Survey Provides Insight into U.S. Solar Costs
Germany's phot0voltaic installations cost less than those in the U.S. Lawrence Berkeley National Laboratory (LBNL) conducted a survey of photovoltaic solar panel installers to characterize the cost differences between residential photovoltaic installations in Germany and United States.
LBNL gathered data on the number of labor hours and labor costs associated with various soft cost elements for residential photovoltaic panels in Germany.
The survey instrument, adapted from one that the National Renewable Energy Laboratory previously fielded to U.S. installers, provided a source of data on residential photovoltaic soft costs that could be readily compared between the two countries.
The comparison focused specifically on host-customer-owned systems installed in Germany in 2011 and in the U.S. in 2010.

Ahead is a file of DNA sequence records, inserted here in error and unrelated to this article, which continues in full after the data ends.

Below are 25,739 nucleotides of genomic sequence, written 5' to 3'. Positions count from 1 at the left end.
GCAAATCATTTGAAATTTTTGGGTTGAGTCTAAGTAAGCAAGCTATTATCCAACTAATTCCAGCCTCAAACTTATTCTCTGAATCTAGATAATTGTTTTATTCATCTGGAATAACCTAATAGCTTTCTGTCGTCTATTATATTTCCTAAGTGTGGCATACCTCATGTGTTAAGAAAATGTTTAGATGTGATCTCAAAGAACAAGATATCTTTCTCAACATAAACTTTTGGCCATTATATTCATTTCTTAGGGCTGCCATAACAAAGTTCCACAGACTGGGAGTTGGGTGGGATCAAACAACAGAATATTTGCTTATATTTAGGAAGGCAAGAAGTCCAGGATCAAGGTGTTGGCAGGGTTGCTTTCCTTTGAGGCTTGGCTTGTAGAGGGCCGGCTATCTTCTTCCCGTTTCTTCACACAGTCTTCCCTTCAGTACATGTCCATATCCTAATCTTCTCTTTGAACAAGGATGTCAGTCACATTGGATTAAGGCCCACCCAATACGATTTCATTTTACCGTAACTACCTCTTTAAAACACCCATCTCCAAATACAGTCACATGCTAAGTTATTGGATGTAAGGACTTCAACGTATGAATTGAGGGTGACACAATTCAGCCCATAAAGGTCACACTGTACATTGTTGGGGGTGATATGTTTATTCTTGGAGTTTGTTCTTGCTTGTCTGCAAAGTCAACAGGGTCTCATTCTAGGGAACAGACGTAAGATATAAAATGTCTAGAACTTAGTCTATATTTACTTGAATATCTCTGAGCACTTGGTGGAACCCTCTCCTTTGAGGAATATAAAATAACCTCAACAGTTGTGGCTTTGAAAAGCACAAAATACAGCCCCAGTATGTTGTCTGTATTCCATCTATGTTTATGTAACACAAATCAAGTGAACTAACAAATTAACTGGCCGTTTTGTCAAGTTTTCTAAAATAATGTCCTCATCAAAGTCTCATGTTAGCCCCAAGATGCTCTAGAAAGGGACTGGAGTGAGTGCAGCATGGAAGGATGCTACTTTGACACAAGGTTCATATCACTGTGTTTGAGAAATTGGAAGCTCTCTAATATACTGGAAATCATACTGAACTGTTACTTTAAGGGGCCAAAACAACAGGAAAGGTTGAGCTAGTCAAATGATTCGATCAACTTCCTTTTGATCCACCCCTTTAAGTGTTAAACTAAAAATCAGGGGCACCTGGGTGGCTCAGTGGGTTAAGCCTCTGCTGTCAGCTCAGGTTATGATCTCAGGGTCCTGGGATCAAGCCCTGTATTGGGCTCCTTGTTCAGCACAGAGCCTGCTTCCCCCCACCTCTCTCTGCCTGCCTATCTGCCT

Key findings from the installer survey include:
â€¢ German installers reported average soft costs of $0.62/W in 2011, which is roughly $2.70/W lower than the average soft costs reported by U.S. installers,
â€¢ Customer acquisition costs averaged just $0.07/W in Germany, or roughly $0.60/W lower than in the U.S.
â€¢ Installation labor requirements averaged 7.5 hours for German systems, leading to $0.55/W lower installation labor costs than in the U.S. (though these survey data diverge substantially from other estimates, suggesting a need for further validation)
â€¢ Permitting, interconnection, and inspection (PII) processes required 10 hours of labor, on average, in Germany, with no permitting fee, resulting in PII costs roughly $0.20/W less than in the U.S.
â€¢ German residential systems are exempt from sales/value-added tax, while U.S. systems are subject to an average sales tax of roughly $0.20/W (when considering the geographical distribution of U.S. systems and the existence of sales tax exemptions for PV in many U.S. states)
â€¢ The remaining gap in soft costs between Germany and the U.S. (~$1.15/W) is associated with overhead, profit, and other residual soft costs.